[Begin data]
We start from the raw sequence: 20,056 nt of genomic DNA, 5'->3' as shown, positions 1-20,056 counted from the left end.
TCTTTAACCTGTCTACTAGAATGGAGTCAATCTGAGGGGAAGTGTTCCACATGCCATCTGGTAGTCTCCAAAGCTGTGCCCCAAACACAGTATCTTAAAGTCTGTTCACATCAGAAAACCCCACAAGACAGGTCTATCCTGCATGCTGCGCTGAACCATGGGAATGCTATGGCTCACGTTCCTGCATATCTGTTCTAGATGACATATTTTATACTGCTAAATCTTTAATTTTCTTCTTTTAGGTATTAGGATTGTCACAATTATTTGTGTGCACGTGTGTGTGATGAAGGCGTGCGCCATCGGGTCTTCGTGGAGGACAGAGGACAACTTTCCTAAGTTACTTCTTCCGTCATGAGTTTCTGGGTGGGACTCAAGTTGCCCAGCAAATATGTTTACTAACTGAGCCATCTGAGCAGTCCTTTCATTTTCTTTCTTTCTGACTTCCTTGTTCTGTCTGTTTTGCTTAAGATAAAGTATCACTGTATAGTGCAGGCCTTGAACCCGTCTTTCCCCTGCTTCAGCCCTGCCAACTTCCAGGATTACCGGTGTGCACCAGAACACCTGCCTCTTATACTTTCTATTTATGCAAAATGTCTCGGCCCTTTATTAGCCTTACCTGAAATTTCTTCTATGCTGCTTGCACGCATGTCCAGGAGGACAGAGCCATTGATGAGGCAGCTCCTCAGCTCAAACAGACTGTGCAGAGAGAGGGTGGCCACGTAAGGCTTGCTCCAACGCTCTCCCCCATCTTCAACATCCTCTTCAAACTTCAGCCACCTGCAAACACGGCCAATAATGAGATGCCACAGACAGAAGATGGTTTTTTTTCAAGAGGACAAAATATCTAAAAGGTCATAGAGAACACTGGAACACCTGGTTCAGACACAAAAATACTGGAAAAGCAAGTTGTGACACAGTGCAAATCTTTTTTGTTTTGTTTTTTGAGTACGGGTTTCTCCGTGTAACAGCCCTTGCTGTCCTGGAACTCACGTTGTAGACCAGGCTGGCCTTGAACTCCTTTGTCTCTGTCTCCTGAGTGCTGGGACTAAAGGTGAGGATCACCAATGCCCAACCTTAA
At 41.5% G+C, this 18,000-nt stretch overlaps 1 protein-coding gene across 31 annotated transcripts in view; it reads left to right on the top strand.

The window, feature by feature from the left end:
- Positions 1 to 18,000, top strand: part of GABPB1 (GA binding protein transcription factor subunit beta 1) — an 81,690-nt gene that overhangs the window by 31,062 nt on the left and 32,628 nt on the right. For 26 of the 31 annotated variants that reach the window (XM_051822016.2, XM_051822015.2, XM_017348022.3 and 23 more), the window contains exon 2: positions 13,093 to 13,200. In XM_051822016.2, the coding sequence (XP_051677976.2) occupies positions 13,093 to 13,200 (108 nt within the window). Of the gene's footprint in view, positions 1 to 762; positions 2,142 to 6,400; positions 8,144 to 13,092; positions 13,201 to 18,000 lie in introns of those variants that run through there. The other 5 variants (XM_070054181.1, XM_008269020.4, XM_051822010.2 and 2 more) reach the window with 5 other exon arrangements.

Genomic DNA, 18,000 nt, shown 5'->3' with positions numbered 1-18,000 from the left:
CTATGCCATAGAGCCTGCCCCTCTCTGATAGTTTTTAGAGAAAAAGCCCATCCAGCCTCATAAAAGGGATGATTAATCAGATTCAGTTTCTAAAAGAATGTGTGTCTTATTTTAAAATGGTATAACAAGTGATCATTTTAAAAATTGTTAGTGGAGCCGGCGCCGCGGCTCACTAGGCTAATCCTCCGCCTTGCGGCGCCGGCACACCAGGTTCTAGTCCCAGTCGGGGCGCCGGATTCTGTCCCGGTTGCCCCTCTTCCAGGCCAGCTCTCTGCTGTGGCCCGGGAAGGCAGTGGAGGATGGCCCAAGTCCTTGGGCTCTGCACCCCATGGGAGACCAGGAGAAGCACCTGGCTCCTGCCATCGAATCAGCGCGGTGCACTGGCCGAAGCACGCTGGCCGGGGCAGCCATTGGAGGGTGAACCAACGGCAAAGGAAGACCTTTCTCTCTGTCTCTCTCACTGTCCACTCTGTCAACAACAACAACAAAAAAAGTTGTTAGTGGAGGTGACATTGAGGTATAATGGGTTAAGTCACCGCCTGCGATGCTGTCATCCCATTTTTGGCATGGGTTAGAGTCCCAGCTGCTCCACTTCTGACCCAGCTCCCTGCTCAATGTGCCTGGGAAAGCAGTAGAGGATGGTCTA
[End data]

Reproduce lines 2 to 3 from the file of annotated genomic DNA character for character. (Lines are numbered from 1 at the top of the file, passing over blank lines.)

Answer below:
TCTTTAACCTGTCTACTAGAATGGAGTCAATCTGAGGGGAAGTGTTCCACATGCCATCTGGTAGTCTCCAAAGCTGTGCCCCAAACACAGTATCTTAAAGTCTGTTCACATCAGAAAACCCCACAAGACAGGTCTATCCTGCATGCTGCGCTGAACCATGGGAATGCTATGGCTCACGTTCCTGCATATCTGTTCTAGATGACATATTTTATACTGCTAAATCTTTAATTTTCTTCTTTTAGGTATTAGGATTGTCACAATTATTTGTGTGCACGTGTGTGTGATGAAGGCGTGCGCCATCGGGTCTTCGTGGAGGACAGAGGACAACTTTCCTAAGTTACTTCTTCCGTCATGAGTTTCTGGGTGGGACTCAAGTTGCCCAGCAAATATGTTTACTAACTGAGCCATCTGAGCAGTCCTTTCATTTTCTTTCTTTCTGACTTCCTTGTTCTGTCTGTTTTGCTTAAGATAAAGTATCACTGTATAGTGCAGGCCTTGAACCCGTCTTTCCCCTGCTTCAGCCCTGCCAACTTCCAGGATTACCGGTGTGCACCAGAACACCTGCCTCTTATACTTTCTATTTATGCAAAATGTCTCGGCCCTTTATTAGCCTTACCTGAAATTTCTTCTATGCTGCTTGCACGCATGTCCAGGAGGACAGAGCCATTGATGAGGCAGCTCCTCAGCTCAAACAGACTGTGCAGAGAGAGGGTGGCCACGTAAGGCTTGCTCCAACGCTCTCCCCCATCTTCAACATCCTCTTCAAACTTCAGCCACCTGCAAACACGGCCAATAATGAGATGCCACAGACAGAAGATGGTTTTTTTTCAAGAGGACAAAATATCTAAAAGGTCATAGAGAACACTGGAACACCTGGTTCAGACACAAAAATACTGGAAAAGCAAGTTGTGACACAGTGCAAATCTTTTTTGTTTTGTTTTTTGAGTACGGGTTTCTCCGTGTAACAGCCCTTGCTGTCCTGGAACTCACGTTGTAGACCAGGCTGGCCTTGAACTCCTTTGTCTCTGTCTCCTGAGTGCTGGGACTAAAGGTGAGGATCACCAATGCCCAACCTTAA
At 41.5% G+C, this 18,000-nt stretch overlaps 1 protein-coding gene across 31 annotated transcripts in view; it reads left to right on the top strand.